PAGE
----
Kevin Mcleoud Insolvency Practitioner
Written By Kevin McLeod
Licensed Insolvency Practitioner
January 26th, 2022

Lenders are now collecting monthly repayments for Bounce Back Loans, which were a core part of the government’s Covid-19 support. But what happens if you are finding these impossible to meet?

Bounce Back Loan Default

Bounce  Back Loans were provided by a range of lenders for between £2,000 and £50,000 – up to a maximum of 25% of the business turnover, Around 55% of UK SMEs took out Bounce Back Loans, which were launched in May 2020, with the scheme closing on 31 March 2021. 

Acceptance was generally easier with this loan scheme than with standard commercial loans because there was a 100% government-backed guarantee for the lender. They also came with no need for a personal guarantee, a highly attractive interest rate of 2.5%, and the first 12 months were interest-free, so it is understandable why so many chose to borrow. These loans provided firms with a lifeline when trading was hugely disrupted because of the pandemic.

The problem is, the pandemic is still here, many businesses are still experiencing trading uncertainties and there is no clear end in sight. If you are struggling to deal with creditors and loan default, then you won’t be alone.

When Will my Lender Contact me if I Default on a Bounce Back Loan?

If you have defaulted on a Bounce Back Loan repayment, you can expect your lender to contact you a few days after. Each lender will have their own processes in place to collect a debt and in how they deal with borrowers. However if there were insufficient funds and the payment did not clear via direct debit, this counts as a default. You will therefore be asked to get in contact to discuss the situation. You may also be advised about Pay as You Grow options. 

What is Pay as You Grow – how does it help with Bounce Back Loan repayments?

Pay as You Grow was launched by the government to all companies to have longer to repay their loans – [1]BRITISH BUSINESS BANK “Pay as You Grow” . The pandemic is still here and businesses continue to suffer disruption, therefore some require more time to recover. 

You should have been informed about Pay as You Grow three months before your first Bounce Back Loan repayment was due,  however, you may not have seemed necessary at the time, or you may have missed the details.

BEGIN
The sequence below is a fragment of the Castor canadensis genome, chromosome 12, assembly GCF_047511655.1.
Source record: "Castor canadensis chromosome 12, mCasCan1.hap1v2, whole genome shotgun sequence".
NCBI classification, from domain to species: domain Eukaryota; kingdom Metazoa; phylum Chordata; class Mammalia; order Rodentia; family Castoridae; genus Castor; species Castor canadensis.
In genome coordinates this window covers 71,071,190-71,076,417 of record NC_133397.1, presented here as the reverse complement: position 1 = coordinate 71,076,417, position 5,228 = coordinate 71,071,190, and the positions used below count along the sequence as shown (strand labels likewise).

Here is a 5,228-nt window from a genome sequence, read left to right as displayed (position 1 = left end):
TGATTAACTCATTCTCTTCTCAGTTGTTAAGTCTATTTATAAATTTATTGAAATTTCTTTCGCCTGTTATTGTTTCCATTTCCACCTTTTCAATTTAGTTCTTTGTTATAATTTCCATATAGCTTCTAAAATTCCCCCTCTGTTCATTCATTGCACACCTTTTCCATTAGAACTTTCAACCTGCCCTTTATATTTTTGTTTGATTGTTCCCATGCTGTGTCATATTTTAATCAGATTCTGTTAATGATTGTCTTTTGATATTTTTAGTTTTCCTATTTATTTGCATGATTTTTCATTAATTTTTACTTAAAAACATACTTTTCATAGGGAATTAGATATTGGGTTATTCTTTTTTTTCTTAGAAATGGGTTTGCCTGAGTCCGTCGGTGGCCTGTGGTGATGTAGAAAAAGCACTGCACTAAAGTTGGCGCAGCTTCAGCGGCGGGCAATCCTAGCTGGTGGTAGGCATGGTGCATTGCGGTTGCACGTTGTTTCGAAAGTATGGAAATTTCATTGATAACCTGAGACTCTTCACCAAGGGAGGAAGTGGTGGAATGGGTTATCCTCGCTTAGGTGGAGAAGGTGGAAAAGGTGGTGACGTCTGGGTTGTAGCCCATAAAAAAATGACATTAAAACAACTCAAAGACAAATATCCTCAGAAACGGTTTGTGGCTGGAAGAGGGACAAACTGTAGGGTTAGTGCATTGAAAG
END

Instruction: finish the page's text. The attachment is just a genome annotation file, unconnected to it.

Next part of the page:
Pay as You Grow allows borrowers to:

·    request an extension of their loan term to 10 years from six years, at the same fixed interest rate of 2.5%

·     reduce their monthly repayments for six months by paying interest only – this option is available up to three times during the term of their Bounce Back Loan

·     take a repayment holiday for up to six months – this option is available once during the term of their Bounce Back Loan

The options can be used individually or in combination with each other. Using Pay as You Grow may provide valuable breathing space, but it will also increase the length of your loan and mean you pay more interest overall. 

What if I Still Can’t Make Repayments With Pay as You Grow?

Perhaps you have found that even after the repayment holiday and interest-only options have been utilised, that it remains impossible to manage. If your business is experiencing more severe financial problems, you may also be being pursued by a number of creditors including HMRC, and so be facing a worsening and worrying situation with your loan debts. 

You should go back to the lender as soon as possible – ignoring the problem will only make matters worse.  They may be able to give you some additional time – much will depend on how much you owe overall and your company’s prospects. It could be that your underlying business model is sound, but problems stem from late payments that are due to be resolved. If you can prove evidence that the current issues are temporary, then the Bounce Back Lender may provide some extra flexibility.